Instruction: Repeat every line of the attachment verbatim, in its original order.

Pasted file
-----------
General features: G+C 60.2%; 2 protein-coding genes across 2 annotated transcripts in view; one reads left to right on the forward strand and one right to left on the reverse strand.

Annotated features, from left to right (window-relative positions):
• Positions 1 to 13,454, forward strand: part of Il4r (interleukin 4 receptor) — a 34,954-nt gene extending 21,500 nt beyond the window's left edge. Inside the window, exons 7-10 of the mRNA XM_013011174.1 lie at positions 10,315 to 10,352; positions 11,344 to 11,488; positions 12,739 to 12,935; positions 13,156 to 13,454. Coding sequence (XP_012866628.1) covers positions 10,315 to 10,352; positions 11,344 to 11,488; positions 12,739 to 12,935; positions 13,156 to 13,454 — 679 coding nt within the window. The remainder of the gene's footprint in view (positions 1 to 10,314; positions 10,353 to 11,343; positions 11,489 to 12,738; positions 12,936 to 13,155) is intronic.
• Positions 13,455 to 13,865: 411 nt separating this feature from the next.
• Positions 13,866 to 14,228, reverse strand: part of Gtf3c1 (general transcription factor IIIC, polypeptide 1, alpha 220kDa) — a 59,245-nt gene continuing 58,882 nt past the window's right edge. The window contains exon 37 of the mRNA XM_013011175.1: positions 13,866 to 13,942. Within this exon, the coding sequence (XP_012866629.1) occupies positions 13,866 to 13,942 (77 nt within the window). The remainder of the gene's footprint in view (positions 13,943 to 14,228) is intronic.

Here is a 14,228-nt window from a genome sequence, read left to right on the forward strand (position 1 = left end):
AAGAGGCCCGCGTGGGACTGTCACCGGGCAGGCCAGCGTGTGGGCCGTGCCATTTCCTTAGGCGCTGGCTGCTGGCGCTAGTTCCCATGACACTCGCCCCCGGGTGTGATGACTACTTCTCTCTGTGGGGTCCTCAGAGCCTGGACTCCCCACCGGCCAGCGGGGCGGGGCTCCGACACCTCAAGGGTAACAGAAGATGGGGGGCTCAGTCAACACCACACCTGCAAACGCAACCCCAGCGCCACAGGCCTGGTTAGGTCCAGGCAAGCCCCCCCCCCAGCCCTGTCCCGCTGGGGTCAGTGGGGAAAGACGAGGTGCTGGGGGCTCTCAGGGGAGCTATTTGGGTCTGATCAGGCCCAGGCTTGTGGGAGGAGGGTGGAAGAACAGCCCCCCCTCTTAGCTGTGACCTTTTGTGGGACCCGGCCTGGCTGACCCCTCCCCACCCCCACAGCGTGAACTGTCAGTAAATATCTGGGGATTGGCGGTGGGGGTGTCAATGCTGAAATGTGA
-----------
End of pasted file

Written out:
General features: G+C 60.2%; 2 protein-coding genes across 2 annotated transcripts in view; one reads left to right on the forward strand and one right to left on the reverse strand.

Annotated features, from left to right (window-relative positions):
• Positions 1 to 13,454, forward strand: part of Il4r (interleukin 4 receptor) — a 34,954-nt gene extending 21,500 nt beyond the window's left edge. Inside the window, exons 7-10 of the mRNA XM_013011174.1 lie at positions 10,315 to 10,352; positions 11,344 to 11,488; positions 12,739 to 12,935; positions 13,156 to 13,454. Coding sequence (XP_012866628.1) covers positions 10,315 to 10,352; positions 11,344 to 11,488; positions 12,739 to 12,935; positions 13,156 to 13,454 — 679 coding nt within the window. The remainder of the gene's footprint in view (positions 1 to 10,314; positions 10,353 to 11,343; positions 11,489 to 12,738; positions 12,936 to 13,155) is intronic.
• Positions 13,455 to 13,865: 411 nt separating this feature from the next.
• Positions 13,866 to 14,228, reverse strand: part of Gtf3c1 (general transcription factor IIIC, polypeptide 1, alpha 220kDa) — a 59,245-nt gene continuing 58,882 nt past the window's right edge. The window contains exon 37 of the mRNA XM_013011175.1: positions 13,866 to 13,942. Within this exon, the coding sequence (XP_012866629.1) occupies positions 13,866 to 13,942 (77 nt within the window). The remainder of the gene's footprint in view (positions 13,943 to 14,228) is intronic.

Here is a 14,228-nt window from a genome sequence, read left to right on the forward strand (position 1 = left end):
AAGAGGCCCGCGTGGGACTGTCACCGGGCAGGCCAGCGTGTGGGCCGTGCCATTTCCTTAGGCGCTGGCTGCTGGCGCTAGTTCCCATGACACTCGCCCCCGGGTGTGATGACTACTTCTCTCTGTGGGGTCCTCAGAGCCTGGACTCCCCACCGGCCAGCGGGGCGGGGCTCCGACACCTCAAGGGTAACAGAAGATGGGGGGCTCAGTCAACACCACACCTGCAAACGCAACCCCAGCGCCACAGGCCTGGTTAGGTCCAGGCAAGCCCCCCCCCCAGCCCTGTCCCGCTGGGGTCAGTGGGGAAAGACGAGGTGCTGGGGGCTCTCAGGGGAGCTATTTGGGTCTGATCAGGCCCAGGCTTGTGGGAGGAGGGTGGAAGAACAGCCCCCCCTCTTAGCTGTGACCTTTTGTGGGACCCGGCCTGGCTGACCCCTCCCCACCCCCACAGCGTGAACTGTCAGTAAATATCTGGGGATTGGCGGTGGGGGTGTCAATGCTGAAATGTGA